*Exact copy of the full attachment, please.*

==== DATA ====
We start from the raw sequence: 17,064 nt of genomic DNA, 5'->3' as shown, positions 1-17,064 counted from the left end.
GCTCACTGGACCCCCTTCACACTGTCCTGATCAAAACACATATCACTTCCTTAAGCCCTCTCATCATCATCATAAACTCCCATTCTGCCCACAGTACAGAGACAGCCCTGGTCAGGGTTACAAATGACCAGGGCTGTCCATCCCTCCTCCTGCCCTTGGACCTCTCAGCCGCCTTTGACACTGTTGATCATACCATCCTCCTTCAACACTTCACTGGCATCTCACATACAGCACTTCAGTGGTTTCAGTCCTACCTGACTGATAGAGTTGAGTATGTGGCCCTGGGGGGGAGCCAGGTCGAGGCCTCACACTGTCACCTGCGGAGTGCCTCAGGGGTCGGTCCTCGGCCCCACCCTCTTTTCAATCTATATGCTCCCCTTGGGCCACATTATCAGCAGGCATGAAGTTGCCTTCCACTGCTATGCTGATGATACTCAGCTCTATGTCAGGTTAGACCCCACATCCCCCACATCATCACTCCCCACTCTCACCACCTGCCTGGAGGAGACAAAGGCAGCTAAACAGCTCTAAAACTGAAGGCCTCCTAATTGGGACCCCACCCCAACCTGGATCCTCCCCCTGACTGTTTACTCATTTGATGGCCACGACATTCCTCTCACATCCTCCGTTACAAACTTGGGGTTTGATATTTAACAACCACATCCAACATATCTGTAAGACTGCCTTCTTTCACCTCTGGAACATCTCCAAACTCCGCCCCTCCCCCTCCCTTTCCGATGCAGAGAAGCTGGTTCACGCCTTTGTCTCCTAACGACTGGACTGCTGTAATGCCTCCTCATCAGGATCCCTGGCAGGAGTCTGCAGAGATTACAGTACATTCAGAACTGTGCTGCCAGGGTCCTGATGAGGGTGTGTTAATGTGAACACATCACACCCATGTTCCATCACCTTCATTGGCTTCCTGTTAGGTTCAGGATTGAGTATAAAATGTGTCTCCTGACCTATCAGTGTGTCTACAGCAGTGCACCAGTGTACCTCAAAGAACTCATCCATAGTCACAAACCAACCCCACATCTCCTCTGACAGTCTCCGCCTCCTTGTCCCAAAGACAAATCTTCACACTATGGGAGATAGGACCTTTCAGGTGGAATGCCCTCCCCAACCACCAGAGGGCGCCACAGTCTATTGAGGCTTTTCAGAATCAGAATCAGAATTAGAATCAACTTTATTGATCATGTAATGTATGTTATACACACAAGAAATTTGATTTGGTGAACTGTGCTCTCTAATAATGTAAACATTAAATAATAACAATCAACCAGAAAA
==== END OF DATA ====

We start from the raw sequence: 17,064 nt of genomic DNA, 5'->3' as shown, positions 1-17,064 counted from the left end.
GCTCACTGGACCCCCTTCACACTGTCCTGATCAAAACACATATCACTTCCTTAAGCCCTCTCATCATCATCATAAACTCCCATTCTGCCCACAGTACAGAGACAGCCCTGGTCAGGGTTACAAATGACCAGGGCTGTCCATCCCTCCTCCTGCCCTTGGACCTCTCAGCCGCCTTTGACACTGTTGATCATACCATCCTCCTTCAACACTTCACTGGCATCTCACATACAGCACTTCAGTGGTTTCAGTCCTACCTGACTGATAGAGTTGAGTATGTGGCCCTGGGGGGGAGCCAGGTCGAGGCCTCACACTGTCACCTGCGGAGTGCCTCAGGGGTCGGTCCTCGGCCCCACCCTCTTTTCAATCTATATGCTCCCCTTGGGCCACATTATCAGCAGGCATGAAGTTGCCTTCCACTGCTATGCTGATGATACTCAGCTCTATGTCAGGTTAGACCCCACATCCCCCACATCATCACTCCCCACTCTCACCACCTGCCTGGAGGAGACAAAGGCAGCTAAACAGCTCTAAAACTGAAGGCCTCCTAATTGGGACCCCACCCCAACCTGGATCCTCCCCCTGACTGTTTACTCATTTGATGGCCACGACATTCCTCTCACATCCTCCGTTACAAACTTGGGGTTTGATATTTAACAACCACATCCAACATATCTGTAAGACTGCCTTCTTTCACCTCTGGAACATCTCCAAACTCCGCCCCTCCCCCTCCCTTTCCGATGCAGAGAAGCTGGTTCACGCCTTTGTCTCCTAACGACTGGACTGCTGTAATGCCTCCTCATCAGGATCCCTGGCAGGAGTCTGCAGAGATTACAGTACATTCAGAACTGTGCTGCCAGGGTCCTGATGAGGGTGTGTTAATGTGAACACATCACACCCATGTTCCATCACCTTCATTGGCTTCCTGTTAGGTTCAGGATTGAGTATAAAATGTGTCTCCTGACCTATCAGTGTGTCTACAGCAGTGCACCAGTGTACCTCAAAGAACTCATCCATAGTCACAAACCAACCCCACATCTCCTCTGACAGTCTCCGCCTCCTTGTCCCAAAGACAAATCTTCACACTATGGGAGATAGGACCTTTCAGGTGGAATGCCCTCCCCAACCACCAGAGGGCGCCACAGTCTATTGAGGCTTTTCAGAATCAGAATCAGAATTAGAATCAACTTTATTGATCATGTAATGTATGTTATACACACAAGAAATTTGATTTGGTGAACTGTGCTCTCTAATAATGTAAACATTAAATAATAACAATCAACCAGAAAA